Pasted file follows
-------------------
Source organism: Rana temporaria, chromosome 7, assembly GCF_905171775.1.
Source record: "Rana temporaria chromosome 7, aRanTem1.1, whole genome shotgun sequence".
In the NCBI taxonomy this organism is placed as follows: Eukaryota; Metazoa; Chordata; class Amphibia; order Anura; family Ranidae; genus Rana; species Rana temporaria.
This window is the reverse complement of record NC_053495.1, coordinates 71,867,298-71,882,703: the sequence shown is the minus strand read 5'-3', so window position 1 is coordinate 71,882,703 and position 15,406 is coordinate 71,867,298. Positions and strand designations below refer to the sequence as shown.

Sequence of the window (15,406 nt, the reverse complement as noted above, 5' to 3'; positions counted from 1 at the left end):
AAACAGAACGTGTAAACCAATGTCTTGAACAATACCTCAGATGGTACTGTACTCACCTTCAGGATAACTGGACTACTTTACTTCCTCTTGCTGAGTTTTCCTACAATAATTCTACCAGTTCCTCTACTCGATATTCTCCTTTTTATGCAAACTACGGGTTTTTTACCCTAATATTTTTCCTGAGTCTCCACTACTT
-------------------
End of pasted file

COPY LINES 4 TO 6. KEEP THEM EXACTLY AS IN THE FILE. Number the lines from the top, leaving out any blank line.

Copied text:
This window is the reverse complement of record NC_053495.1, coordinates 71,867,298-71,882,703: the sequence shown is the minus strand read 5'-3', so window position 1 is coordinate 71,882,703 and position 15,406 is coordinate 71,867,298. Positions and strand designations below refer to the sequence as shown.

Sequence of the window (15,406 nt, the reverse complement as noted above, 5' to 3'; positions counted from 1 at the left end):
AAACAGAACGTGTAAACCAATGTCTTGAACAATACCTCAGATGGTACTGTACTCACCTTCAGGATAACTGGACTACTTTACTTCCTCTTGCTGAGTTTTCCTACAATAATTCTACCAGTTCCTCTACTCGATATTCTCCTTTTTATGCAAACTACGGGTTTTTTACCCTAATATTTTTCCTGAGTCTCCACTACTT